Note how the coffee grinds float on the water. This is important, DO NOT STIR. The grinds actually act like a seal between the water and the air. This is important. You will stir in a later step, but for now, the floating coffee is necessary.

Step 5: Place decanter on stove top and start heating at medium to high heat. DO NOT WALK AWAY! DO NOT STIR!

After a few minutes things will start to happen. If the water starts to boil, you did not use enough coffee or the heat is too high. The coffee should never boil ... toss and start again.

The coffee should start to foam. The difference is the foaming is slow, boiling is fast. You should see the foam grow from around the coffee and start to fill the neck. DO NOT STOP WATCHING! Notice the foam building.

The foam will start to fill the neck and work it’s way up. When it is almost to the top of the ibrik, remove the ibrik from the heat source.

Step 6: Carefully stir the coffee and the foam will subside.
Put the ibrik back on the heat source. It will start to foam again, this time more quickly.
Again, remove from the heat source, stir down the foam, and replace.
Repeat a third time, the foam rises, remove and DO NOT STIR THIS LAST TIME.

Step 7: Scoop out the foam with a spoon and place it evenly in each cup.

Let the ibrik sit about 30 seconds so some of the grinds will settle.
Pour the coffee evenly in each cup.
Don’t pour out the last drop since the bottom of the ibrik will be sludge.

Step 8: Black? Of course. But your guests may add milk, or half and half.

Warn your guests, the grinds will settle to the bottom of your glass / demitasse / mug.
Turkish Coffee Recipe

Moroccan Tangia - a vintage recipe

Tangia refers to the amphora-shaped earthenware vessel it is cooked in as well as the name of the dish.  This simple pot is easy to use and creates succulant, healthy dishes with little preparation. 

Here is a vintage recipe from Majid's Berber family in the Zamouri region of Morocco.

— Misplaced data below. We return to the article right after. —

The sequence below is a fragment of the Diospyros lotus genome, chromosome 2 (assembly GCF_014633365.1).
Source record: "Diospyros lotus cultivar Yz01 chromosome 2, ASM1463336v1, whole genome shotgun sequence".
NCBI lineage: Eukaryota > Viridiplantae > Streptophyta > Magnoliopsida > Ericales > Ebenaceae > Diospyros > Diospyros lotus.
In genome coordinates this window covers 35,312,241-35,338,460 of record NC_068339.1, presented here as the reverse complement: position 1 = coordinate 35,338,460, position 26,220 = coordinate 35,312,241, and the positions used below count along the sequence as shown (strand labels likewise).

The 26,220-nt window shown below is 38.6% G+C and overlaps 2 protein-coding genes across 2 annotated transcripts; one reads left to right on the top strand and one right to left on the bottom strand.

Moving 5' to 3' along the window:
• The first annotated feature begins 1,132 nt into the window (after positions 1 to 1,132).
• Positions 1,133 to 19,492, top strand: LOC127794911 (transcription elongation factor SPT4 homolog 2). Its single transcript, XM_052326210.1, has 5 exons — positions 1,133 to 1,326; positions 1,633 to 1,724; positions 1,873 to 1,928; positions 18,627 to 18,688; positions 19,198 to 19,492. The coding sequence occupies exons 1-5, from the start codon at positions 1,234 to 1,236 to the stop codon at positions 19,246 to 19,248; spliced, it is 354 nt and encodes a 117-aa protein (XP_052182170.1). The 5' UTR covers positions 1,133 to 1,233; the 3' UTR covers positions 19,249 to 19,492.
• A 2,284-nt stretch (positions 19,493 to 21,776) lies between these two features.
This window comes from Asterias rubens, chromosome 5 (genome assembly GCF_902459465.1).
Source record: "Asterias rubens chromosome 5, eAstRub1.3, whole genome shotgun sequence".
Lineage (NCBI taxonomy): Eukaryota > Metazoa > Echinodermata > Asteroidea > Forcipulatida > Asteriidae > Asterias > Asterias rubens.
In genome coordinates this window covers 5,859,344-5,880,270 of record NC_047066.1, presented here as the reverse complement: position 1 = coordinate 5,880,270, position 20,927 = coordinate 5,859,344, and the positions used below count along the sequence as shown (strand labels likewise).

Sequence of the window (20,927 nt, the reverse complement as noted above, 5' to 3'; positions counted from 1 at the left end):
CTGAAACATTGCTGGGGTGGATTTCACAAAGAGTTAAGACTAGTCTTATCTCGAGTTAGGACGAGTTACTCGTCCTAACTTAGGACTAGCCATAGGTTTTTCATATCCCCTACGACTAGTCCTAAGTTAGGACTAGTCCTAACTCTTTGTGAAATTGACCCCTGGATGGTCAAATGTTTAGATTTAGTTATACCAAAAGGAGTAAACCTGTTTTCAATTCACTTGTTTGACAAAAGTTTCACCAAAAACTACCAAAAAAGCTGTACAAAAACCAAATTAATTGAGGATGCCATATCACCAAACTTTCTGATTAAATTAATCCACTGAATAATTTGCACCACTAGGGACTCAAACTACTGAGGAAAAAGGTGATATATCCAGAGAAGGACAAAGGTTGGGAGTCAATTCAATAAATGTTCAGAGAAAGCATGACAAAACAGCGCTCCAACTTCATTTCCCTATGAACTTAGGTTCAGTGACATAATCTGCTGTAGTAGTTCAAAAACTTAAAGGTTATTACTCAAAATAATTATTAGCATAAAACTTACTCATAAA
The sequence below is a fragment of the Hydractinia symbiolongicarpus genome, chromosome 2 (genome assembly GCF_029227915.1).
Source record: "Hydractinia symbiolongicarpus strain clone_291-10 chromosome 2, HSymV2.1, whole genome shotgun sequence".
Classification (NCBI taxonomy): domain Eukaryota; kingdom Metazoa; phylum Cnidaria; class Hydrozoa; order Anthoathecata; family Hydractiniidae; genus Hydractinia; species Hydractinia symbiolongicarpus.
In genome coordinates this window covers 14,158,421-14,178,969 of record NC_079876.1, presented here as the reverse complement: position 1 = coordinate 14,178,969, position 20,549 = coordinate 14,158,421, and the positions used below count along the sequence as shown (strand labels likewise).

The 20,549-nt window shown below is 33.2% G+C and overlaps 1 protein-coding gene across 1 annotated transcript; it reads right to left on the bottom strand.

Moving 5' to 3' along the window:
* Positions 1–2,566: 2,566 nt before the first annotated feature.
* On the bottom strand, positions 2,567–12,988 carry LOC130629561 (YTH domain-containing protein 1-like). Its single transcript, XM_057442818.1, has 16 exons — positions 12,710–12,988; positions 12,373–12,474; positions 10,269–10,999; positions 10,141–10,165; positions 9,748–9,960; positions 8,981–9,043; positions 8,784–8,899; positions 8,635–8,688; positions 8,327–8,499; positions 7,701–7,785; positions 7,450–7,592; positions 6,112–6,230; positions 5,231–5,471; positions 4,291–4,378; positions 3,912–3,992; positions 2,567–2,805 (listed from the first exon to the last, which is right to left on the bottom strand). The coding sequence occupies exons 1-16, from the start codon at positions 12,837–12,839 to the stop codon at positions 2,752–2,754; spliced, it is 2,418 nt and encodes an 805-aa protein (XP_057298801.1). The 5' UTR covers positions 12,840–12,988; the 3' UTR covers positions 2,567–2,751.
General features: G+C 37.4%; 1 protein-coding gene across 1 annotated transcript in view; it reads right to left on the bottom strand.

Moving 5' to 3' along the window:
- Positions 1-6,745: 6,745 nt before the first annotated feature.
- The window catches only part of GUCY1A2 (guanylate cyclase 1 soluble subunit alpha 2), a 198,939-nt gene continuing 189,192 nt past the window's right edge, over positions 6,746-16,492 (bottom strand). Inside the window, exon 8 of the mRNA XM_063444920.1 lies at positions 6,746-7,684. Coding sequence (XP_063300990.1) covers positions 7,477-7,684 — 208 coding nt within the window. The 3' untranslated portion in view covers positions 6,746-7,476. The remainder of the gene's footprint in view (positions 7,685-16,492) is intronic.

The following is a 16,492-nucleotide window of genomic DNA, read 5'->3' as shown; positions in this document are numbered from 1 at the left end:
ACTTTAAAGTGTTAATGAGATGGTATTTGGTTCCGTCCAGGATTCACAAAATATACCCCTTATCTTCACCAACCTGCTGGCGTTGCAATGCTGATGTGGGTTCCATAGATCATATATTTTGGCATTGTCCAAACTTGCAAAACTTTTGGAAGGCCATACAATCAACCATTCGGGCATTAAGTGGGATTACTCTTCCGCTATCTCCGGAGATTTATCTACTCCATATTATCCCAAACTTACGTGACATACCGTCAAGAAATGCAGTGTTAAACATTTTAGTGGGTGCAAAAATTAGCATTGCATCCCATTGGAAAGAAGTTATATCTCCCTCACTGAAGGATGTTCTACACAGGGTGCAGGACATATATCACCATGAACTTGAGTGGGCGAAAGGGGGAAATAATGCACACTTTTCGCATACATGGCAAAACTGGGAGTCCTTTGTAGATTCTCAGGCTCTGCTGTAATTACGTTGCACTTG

Tanjia - Lamb with Ras el Hanout & Saffron

 2 Large Preserved Lemons
1 Large Onion, Coarsely Chopped
8 Medium Cloves Garlic, Coarsely Chopped
1 TBSP Cumin Seeds, toasted in dry skillet for 30 seconds, then ground
1 TBSP Ras el Hanout Spice Blend
1/4 Cup Extra Virgin Olive Oil, plus more for garnish
3 TBSP coarsly chopped Cilantro
3 to 4 pounds Lamb Stew Meat (Leg of Lamb preferred) - May use Beef instead
Sea Salt
Freshly Ground Black Pepper
Pinch of Saffron Threads, soaked in 6 Tablespoons of Hot Water for 20 minutes
2 TBSP Smen - may use Ghee instead

Preparation:  Preheat oven to 450 degrees. Peel ONE of the preserved lemons and discard the inner flesh. Combine with onion, garlic, spices, olive oil and cilantro in the food processor. Pulse until a coarse paste is formed.

Place the meat shanks in the extra large Tangia vessel and season well with salt and pepper. Pour (or spread) the paste over the meat, add the saffron and its water and the smen. Cover with the 2nd lemon.

Cut a circle of parchment paper, using the lid of the tanjia pot as a template. Cover the opening of the tanjia pot with this paper, then cover tightly with a layer of aluminum foil and press the lid firmly on top.

Place the tangia in the oven and immediately reduce the temperature to 250 degrees. Cook for 4 to 5 hours (after 4 hours cooking liquid will form). The meat should be beyond stringiness - just butter soft and tender.